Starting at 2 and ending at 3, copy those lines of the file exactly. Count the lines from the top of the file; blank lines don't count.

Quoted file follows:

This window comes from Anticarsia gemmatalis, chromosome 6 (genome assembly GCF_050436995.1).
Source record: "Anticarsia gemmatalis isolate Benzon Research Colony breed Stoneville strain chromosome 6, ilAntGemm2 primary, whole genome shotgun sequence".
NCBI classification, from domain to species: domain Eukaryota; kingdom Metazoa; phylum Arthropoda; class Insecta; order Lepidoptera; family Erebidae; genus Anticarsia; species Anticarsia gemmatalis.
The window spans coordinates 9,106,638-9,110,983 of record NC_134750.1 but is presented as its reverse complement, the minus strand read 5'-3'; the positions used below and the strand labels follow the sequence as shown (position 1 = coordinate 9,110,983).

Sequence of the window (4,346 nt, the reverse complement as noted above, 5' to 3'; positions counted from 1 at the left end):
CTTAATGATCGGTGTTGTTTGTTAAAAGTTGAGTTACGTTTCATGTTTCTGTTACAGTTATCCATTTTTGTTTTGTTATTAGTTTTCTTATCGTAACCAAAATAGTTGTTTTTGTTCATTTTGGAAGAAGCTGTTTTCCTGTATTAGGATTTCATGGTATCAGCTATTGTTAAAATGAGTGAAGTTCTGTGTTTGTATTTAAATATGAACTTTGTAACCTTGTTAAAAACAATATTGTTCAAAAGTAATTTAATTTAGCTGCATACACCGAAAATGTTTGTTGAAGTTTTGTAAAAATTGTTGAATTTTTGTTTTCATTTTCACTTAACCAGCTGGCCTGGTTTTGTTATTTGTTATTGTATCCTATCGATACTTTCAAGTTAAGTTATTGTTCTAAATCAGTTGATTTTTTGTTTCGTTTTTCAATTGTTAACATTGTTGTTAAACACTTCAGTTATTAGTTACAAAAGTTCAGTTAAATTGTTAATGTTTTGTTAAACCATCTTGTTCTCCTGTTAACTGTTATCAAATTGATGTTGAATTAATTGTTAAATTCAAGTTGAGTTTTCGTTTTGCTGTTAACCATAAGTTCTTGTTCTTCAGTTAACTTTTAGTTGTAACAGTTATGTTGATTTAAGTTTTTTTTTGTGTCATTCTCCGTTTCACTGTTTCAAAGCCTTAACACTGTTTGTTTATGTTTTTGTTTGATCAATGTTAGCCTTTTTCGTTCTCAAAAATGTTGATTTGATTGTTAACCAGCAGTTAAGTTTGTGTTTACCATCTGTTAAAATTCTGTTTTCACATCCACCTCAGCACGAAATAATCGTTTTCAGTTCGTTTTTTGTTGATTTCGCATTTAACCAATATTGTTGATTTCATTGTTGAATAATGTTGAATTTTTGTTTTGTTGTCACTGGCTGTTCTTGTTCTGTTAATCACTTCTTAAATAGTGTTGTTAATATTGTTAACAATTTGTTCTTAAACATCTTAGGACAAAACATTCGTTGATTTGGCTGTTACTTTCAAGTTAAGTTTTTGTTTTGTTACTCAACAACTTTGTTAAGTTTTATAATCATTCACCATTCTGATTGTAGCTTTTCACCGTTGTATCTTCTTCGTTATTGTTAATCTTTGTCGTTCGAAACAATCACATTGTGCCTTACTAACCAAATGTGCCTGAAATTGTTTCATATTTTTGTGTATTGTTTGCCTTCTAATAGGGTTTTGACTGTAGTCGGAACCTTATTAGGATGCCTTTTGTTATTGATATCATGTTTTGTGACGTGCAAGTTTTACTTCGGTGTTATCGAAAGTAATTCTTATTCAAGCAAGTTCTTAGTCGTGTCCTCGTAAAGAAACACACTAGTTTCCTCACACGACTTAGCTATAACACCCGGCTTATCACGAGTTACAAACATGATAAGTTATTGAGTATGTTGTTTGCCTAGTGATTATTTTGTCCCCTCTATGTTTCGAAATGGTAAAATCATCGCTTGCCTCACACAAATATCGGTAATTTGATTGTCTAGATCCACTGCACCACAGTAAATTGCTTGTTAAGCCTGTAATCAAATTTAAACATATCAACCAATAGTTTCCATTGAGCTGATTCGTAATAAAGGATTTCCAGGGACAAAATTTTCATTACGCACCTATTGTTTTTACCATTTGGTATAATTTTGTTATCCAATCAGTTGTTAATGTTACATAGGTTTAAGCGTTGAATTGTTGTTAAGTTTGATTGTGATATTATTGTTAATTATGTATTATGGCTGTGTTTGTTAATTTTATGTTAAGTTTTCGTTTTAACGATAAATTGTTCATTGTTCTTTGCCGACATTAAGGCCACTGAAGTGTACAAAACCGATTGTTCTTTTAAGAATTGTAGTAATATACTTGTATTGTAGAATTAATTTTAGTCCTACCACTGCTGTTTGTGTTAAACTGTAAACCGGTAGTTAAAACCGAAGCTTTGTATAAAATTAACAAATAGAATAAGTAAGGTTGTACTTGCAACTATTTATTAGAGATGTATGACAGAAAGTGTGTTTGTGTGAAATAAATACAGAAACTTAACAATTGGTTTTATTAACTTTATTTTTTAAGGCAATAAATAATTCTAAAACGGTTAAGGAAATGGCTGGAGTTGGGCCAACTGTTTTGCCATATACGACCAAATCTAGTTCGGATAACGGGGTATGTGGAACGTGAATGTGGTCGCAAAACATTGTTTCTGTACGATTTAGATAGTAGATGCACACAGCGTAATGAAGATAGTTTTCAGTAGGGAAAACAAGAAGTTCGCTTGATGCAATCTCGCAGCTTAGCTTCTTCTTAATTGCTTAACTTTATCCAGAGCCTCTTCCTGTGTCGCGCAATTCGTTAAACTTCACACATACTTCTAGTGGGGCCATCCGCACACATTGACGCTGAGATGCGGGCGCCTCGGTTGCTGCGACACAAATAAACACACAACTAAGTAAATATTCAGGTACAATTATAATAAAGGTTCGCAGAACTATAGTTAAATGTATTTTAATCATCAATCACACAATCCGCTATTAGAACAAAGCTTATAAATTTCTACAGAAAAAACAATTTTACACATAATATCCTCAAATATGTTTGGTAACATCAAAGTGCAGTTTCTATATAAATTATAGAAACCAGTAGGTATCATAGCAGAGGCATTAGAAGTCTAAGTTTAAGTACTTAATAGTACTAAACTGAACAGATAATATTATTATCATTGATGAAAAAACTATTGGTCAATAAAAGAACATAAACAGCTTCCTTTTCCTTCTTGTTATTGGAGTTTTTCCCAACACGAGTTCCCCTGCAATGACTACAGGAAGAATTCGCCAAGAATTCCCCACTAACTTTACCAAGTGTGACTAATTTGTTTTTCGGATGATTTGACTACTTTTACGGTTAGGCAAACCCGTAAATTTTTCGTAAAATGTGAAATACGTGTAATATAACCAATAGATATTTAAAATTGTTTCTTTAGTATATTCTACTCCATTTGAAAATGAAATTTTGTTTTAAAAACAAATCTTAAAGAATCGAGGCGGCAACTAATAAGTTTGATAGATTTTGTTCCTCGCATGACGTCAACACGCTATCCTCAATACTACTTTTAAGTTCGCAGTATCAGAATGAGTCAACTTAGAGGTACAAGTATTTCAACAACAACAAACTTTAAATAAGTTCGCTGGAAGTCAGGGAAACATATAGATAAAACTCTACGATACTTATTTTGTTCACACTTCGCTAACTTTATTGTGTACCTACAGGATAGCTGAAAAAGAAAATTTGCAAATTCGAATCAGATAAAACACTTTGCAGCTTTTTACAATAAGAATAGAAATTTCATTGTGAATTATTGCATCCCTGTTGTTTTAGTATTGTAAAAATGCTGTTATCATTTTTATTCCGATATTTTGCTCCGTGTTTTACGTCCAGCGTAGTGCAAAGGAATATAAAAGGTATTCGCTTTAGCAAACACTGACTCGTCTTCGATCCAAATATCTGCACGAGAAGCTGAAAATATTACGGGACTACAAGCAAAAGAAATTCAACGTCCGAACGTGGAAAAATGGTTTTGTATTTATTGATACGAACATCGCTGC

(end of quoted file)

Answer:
Source record: "Anticarsia gemmatalis isolate Benzon Research Colony breed Stoneville strain chromosome 6, ilAntGemm2 primary, whole genome shotgun sequence".
NCBI classification, from domain to species: domain Eukaryota; kingdom Metazoa; phylum Arthropoda; class Insecta; order Lepidoptera; family Erebidae; genus Anticarsia; species Anticarsia gemmatalis.